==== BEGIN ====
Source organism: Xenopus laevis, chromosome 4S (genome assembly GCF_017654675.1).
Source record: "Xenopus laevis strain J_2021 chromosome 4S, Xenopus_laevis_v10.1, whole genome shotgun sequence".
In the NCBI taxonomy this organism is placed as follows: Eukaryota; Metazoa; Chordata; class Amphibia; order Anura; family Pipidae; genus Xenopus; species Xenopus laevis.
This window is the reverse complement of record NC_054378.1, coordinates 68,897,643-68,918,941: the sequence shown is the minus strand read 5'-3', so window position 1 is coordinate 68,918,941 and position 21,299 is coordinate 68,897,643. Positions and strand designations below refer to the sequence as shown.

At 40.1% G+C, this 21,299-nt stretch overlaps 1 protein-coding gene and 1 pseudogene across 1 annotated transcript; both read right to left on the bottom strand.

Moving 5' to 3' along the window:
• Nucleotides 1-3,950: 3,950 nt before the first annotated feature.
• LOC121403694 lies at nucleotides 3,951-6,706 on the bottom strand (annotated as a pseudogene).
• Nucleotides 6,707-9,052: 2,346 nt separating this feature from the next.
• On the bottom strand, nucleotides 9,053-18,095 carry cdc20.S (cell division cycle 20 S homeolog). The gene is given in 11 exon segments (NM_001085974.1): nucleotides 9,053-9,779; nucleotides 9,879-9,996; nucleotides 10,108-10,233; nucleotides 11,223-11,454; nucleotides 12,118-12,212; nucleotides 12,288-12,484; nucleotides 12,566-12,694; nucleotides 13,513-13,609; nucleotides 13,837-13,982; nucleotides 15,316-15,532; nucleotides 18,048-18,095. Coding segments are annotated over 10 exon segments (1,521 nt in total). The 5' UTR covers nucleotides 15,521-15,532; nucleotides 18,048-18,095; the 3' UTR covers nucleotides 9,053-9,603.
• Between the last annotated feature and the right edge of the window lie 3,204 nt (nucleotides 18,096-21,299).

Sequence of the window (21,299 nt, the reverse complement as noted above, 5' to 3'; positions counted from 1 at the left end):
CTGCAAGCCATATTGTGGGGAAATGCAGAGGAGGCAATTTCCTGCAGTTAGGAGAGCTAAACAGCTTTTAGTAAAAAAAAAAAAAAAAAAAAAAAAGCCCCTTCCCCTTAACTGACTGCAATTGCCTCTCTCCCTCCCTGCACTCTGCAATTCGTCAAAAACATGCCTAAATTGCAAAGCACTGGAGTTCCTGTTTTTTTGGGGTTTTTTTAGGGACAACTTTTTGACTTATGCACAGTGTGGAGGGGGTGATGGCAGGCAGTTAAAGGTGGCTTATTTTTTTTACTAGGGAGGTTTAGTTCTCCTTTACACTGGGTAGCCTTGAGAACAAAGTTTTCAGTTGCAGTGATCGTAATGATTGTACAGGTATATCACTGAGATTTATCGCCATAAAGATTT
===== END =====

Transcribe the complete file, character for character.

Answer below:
Source organism: Xenopus laevis, chromosome 4S (genome assembly GCF_017654675.1).
Source record: "Xenopus laevis strain J_2021 chromosome 4S, Xenopus_laevis_v10.1, whole genome shotgun sequence".
In the NCBI taxonomy this organism is placed as follows: Eukaryota; Metazoa; Chordata; class Amphibia; order Anura; family Pipidae; genus Xenopus; species Xenopus laevis.
This window is the reverse complement of record NC_054378.1, coordinates 68,897,643-68,918,941: the sequence shown is the minus strand read 5'-3', so window position 1 is coordinate 68,918,941 and position 21,299 is coordinate 68,897,643. Positions and strand designations below refer to the sequence as shown.

At 40.1% G+C, this 21,299-nt stretch overlaps 1 protein-coding gene and 1 pseudogene across 1 annotated transcript; both read right to left on the bottom strand.

Moving 5' to 3' along the window:
• Nucleotides 1-3,950: 3,950 nt before the first annotated feature.
• LOC121403694 lies at nucleotides 3,951-6,706 on the bottom strand (annotated as a pseudogene).
• Nucleotides 6,707-9,052: 2,346 nt separating this feature from the next.
• On the bottom strand, nucleotides 9,053-18,095 carry cdc20.S (cell division cycle 20 S homeolog). The gene is given in 11 exon segments (NM_001085974.1): nucleotides 9,053-9,779; nucleotides 9,879-9,996; nucleotides 10,108-10,233; nucleotides 11,223-11,454; nucleotides 12,118-12,212; nucleotides 12,288-12,484; nucleotides 12,566-12,694; nucleotides 13,513-13,609; nucleotides 13,837-13,982; nucleotides 15,316-15,532; nucleotides 18,048-18,095. Coding segments are annotated over 10 exon segments (1,521 nt in total). The 5' UTR covers nucleotides 15,521-15,532; nucleotides 18,048-18,095; the 3' UTR covers nucleotides 9,053-9,603.
• Between the last annotated feature and the right edge of the window lie 3,204 nt (nucleotides 18,096-21,299).

Sequence of the window (21,299 nt, the reverse complement as noted above, 5' to 3'; positions counted from 1 at the left end):
CTGCAAGCCATATTGTGGGGAAATGCAGAGGAGGCAATTTCCTGCAGTTAGGAGAGCTAAACAGCTTTTAGTAAAAAAAAAAAAAAAAAAAAAAAAGCCCCTTCCCCTTAACTGACTGCAATTGCCTCTCTCCCTCCCTGCACTCTGCAATTCGTCAAAAACATGCCTAAATTGCAAAGCACTGGAGTTCCTGTTTTTTTGGGGTTTTTTTAGGGACAACTTTTTGACTTATGCACAGTGTGGAGGGGGTGATGGCAGGCAGTTAAAGGTGGCTTATTTTTTTTACTAGGGAGGTTTAGTTCTCCTTTACACTGGGTAGCCTTGAGAACAAAGTTTTCAGTTGCAGTGATCGTAATGATTGTACAGGTATATCACTGAGATTTATCGCCATAAAGATTT